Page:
A new report from The University of Texas at Austin’s Center for Community College Student Engagement (CCCSE) reveals a positive relationship between community colleges’ implementation of several “high impact” practices like offering supplemental instruction and creating learning communities and students’ completion of developmental courses and persistence from semester to semester.
“A Matter of Degrees: Practices to Pathways” is the third, and last, in a series of annual reports released by the CCCSE. Because research indicates that only 54 percent of students starting at two-year public colleges had earned a degree or certificate or were still enrolled in college six years later, the reports have focused on giving colleges practical, proven ways of reversing low completion rates.
For these reports, the center used data from two national surveys that it administers to identify effective strategies for boosting community college student success rates.
The report comes amid national discussion about improving accessibility, affordability and success rates in higher education.
“In the first report we described 13 high impact practices, like offering tutoring and helping students with academic goal setting and planning, that community colleges can adopt to improve students’ academic outcomes,” said Evelyn Waiwaiole, CCCSE director. “The second report focused on notable differences in engagement between students who participate in those high impact practices and those who don’t.”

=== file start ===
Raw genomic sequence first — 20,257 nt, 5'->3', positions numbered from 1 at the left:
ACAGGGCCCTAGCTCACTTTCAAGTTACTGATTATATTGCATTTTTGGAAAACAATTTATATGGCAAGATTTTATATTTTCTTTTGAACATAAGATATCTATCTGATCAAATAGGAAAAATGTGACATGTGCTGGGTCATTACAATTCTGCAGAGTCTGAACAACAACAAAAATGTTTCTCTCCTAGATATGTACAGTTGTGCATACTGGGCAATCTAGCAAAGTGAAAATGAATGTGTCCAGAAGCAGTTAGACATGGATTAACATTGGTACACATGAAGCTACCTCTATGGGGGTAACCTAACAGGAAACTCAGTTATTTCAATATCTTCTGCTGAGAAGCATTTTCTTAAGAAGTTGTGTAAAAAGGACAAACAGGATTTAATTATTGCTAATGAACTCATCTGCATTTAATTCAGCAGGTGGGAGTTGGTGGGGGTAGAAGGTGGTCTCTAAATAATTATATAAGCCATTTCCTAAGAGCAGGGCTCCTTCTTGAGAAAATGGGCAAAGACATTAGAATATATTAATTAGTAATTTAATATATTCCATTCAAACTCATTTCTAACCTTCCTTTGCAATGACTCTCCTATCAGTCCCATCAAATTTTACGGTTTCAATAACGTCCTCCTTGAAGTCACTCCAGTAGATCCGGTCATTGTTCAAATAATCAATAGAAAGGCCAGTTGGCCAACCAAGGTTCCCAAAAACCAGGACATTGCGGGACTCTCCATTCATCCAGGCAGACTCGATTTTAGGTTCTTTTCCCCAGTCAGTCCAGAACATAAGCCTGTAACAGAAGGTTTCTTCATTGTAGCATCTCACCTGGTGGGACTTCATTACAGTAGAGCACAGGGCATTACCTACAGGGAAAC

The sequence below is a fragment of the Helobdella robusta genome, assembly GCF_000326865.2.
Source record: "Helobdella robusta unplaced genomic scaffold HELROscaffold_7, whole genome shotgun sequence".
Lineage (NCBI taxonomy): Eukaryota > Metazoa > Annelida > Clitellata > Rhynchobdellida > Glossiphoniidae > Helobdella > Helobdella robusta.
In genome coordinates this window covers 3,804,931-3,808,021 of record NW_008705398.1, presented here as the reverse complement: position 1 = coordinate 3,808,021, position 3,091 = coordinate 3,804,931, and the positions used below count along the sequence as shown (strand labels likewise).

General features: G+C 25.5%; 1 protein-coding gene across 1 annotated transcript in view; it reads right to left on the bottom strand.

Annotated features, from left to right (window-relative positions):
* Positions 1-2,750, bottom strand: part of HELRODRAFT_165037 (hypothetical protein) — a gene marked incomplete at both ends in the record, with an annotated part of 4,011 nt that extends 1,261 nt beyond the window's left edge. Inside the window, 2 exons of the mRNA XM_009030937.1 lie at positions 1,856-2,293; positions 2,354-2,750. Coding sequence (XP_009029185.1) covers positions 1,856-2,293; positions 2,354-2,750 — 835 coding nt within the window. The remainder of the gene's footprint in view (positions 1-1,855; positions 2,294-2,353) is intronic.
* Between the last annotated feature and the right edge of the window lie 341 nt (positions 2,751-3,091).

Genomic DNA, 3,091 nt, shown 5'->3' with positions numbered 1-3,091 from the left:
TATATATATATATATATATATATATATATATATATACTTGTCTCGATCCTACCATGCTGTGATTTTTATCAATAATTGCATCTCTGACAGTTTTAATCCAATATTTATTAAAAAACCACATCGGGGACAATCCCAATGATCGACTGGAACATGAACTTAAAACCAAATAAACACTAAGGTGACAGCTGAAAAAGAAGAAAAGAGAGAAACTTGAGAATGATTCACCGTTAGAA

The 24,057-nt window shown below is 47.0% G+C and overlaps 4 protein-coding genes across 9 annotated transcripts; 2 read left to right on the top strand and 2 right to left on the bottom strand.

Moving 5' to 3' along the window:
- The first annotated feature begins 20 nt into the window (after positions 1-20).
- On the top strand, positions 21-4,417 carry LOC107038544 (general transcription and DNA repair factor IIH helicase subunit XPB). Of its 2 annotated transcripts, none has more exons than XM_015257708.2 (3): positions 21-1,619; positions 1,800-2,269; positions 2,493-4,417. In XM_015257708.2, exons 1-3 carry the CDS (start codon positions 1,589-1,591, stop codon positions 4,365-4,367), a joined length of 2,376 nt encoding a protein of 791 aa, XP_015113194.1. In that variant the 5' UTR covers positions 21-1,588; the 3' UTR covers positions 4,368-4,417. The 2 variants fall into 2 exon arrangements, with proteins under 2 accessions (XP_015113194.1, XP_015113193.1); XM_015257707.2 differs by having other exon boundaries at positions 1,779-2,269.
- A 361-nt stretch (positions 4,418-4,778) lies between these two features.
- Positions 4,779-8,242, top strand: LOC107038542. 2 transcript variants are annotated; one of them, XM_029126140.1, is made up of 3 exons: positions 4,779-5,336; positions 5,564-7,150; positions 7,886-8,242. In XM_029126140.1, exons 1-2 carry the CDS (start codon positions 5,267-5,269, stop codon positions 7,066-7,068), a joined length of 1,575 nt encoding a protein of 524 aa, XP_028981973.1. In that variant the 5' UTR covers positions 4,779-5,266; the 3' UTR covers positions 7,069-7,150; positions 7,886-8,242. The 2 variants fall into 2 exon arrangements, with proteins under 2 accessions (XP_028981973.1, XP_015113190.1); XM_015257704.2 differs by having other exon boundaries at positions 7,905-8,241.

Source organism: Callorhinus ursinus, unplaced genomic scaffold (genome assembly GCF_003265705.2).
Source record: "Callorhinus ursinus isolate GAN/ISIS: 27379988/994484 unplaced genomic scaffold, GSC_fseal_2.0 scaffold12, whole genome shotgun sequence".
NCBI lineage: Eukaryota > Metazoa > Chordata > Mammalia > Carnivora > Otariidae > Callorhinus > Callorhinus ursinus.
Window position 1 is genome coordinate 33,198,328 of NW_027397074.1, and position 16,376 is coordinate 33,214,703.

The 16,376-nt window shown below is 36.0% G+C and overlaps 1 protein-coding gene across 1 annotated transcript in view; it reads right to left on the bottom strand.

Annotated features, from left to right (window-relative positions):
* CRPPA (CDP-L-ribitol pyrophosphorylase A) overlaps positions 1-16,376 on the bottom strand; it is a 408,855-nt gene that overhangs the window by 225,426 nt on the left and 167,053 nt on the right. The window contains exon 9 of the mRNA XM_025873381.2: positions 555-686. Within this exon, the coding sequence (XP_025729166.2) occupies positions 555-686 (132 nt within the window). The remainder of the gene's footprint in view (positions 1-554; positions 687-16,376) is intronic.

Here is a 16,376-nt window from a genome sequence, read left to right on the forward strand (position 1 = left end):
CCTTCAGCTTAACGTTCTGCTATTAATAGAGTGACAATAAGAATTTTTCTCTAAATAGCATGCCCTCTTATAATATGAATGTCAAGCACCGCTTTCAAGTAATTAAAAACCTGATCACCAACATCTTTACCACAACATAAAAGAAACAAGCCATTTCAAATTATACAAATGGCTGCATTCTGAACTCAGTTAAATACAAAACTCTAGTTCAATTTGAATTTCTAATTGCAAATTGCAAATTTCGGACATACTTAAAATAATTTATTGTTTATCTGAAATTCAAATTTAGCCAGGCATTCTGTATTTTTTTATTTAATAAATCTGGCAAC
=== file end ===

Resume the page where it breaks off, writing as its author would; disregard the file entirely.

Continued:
Highlights from the most recent report include:
- Clearly stated attendance policies made a big difference; developmental math students were three times more likely to stick with a class when the instructor explained the attendance policies.
- Developmental students were four times more likely to successfully complete a gatekeeper (introductory college credit class) English course if they had participated in a student success course that taught them specific skills such as studying and test-taking.
- Students who registered for all of their courses before the first class session were four times more likely to persist from fall to spring and 11 times more likely to persist from fall to fall.
In this third report the researchers also looked at five structured group practices that colleges can use: first-year experiences, student success courses, fast-track developmental education, orientation, and learning communities.
They found that when students participate in more than one structured group learning experience, the odds improve that they will complete developmental math and/or English and a gatekeeper course with a C or better.
“The more of these engaging, high impact practices that a student can experience, the more likely it is that he or she will reach key academic milestones,” said Waiwaiole. “Research and college practice suggest that students are more successful when institutions adjust their academic model so that these high impact practices are intentionally integrated into established educational pathways.”
The three-year CCCSE initiative was funded by the Bill and Melinda Gates Foundation and Lumina Foundation.